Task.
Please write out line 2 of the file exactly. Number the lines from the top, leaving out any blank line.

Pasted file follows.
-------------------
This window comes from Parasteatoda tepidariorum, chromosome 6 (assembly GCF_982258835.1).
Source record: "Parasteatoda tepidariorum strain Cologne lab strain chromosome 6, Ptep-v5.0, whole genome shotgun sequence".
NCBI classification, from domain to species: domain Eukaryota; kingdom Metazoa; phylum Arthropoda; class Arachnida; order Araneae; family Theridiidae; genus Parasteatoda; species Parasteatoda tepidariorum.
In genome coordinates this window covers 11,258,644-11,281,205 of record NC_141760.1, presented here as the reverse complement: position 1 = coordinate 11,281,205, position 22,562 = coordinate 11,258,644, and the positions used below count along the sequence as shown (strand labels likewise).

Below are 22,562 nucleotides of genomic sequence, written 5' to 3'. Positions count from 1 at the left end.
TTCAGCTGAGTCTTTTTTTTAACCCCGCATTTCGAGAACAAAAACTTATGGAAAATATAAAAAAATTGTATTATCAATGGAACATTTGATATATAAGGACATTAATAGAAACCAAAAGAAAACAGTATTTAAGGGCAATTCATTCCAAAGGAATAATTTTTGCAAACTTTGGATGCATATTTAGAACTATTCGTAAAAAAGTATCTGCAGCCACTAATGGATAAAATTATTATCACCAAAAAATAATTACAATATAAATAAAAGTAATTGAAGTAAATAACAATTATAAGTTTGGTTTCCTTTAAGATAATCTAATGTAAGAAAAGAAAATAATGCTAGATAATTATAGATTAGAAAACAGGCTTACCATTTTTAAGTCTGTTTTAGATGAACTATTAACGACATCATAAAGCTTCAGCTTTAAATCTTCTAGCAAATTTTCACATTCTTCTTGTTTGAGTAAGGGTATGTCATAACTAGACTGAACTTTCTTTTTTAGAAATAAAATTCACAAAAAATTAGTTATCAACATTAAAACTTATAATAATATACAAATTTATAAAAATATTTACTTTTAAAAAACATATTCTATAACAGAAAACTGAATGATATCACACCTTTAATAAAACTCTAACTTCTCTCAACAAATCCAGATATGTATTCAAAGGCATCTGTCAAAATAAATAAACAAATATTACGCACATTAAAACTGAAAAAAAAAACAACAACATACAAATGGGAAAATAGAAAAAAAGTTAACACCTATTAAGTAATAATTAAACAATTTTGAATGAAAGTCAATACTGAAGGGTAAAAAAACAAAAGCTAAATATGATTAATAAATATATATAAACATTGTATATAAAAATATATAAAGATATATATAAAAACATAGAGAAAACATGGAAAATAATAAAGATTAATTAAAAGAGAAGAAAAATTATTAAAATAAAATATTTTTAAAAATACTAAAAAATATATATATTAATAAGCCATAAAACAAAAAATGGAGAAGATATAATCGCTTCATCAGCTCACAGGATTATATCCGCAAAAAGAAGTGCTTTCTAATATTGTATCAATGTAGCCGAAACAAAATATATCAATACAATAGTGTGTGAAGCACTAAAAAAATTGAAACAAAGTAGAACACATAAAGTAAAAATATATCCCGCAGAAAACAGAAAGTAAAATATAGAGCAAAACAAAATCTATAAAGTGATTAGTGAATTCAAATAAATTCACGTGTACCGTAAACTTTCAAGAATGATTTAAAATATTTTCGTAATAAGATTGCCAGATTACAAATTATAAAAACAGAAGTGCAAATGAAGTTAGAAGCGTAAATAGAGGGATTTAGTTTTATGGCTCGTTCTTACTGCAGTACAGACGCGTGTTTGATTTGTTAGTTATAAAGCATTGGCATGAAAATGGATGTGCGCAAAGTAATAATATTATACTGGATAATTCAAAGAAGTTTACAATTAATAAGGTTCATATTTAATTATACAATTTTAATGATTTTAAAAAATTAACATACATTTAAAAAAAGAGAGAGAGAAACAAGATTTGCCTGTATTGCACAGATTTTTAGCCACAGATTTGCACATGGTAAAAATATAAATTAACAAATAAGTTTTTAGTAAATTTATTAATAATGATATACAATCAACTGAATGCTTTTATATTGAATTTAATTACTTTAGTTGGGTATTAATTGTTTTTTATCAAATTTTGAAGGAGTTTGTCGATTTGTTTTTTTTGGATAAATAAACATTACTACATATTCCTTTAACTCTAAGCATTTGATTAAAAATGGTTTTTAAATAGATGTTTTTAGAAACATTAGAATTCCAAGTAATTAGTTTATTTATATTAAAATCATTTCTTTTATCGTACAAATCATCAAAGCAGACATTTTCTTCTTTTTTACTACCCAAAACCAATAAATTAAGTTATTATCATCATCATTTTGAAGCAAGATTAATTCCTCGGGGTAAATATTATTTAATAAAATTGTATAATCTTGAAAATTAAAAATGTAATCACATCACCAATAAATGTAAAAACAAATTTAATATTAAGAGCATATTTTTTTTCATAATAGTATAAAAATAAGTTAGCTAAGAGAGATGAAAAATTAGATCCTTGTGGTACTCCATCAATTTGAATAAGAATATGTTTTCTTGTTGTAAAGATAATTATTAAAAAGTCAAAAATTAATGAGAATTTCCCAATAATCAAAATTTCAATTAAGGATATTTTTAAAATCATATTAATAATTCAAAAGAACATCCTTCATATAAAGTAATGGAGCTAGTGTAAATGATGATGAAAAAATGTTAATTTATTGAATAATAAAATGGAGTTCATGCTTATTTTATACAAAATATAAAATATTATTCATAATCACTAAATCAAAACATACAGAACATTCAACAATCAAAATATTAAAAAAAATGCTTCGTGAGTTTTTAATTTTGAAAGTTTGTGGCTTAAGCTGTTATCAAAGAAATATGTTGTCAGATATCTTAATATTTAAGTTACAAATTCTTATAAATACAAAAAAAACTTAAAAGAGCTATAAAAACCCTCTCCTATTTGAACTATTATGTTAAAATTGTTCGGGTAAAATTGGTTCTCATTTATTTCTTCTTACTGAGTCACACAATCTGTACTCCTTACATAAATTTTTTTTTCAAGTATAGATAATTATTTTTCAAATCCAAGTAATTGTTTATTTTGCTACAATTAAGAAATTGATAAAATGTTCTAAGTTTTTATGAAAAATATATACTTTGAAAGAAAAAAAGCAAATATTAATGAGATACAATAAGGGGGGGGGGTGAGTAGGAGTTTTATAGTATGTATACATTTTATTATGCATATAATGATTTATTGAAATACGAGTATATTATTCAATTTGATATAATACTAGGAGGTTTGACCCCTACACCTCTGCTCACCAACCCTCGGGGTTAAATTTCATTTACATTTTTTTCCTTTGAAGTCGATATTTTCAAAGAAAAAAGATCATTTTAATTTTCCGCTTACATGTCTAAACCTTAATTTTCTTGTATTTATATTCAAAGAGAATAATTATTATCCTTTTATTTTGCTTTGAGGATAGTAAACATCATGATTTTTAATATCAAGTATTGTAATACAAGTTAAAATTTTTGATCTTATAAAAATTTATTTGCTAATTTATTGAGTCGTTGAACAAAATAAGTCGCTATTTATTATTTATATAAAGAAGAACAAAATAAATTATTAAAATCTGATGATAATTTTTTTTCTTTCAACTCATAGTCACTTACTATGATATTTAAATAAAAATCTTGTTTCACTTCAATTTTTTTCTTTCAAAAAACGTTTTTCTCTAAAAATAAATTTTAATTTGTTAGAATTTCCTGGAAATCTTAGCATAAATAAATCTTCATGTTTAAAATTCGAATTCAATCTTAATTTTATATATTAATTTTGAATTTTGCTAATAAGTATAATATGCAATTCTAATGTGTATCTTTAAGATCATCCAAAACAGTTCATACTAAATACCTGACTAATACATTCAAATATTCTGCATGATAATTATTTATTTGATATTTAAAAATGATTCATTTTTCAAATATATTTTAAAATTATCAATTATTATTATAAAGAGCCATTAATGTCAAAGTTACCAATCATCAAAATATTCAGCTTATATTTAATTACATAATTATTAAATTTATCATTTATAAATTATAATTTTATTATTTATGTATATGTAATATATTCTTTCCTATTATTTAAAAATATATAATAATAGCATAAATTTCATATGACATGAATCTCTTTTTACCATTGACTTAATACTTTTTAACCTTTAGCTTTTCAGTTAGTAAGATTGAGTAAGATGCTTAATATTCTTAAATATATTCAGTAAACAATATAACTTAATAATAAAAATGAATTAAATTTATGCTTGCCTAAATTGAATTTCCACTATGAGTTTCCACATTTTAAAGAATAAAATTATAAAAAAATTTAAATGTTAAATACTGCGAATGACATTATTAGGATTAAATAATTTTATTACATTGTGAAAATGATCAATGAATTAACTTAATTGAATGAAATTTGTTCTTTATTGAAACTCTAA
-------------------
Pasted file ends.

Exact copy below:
Source record: "Parasteatoda tepidariorum strain Cologne lab strain chromosome 6, Ptep-v5.0, whole genome shotgun sequence".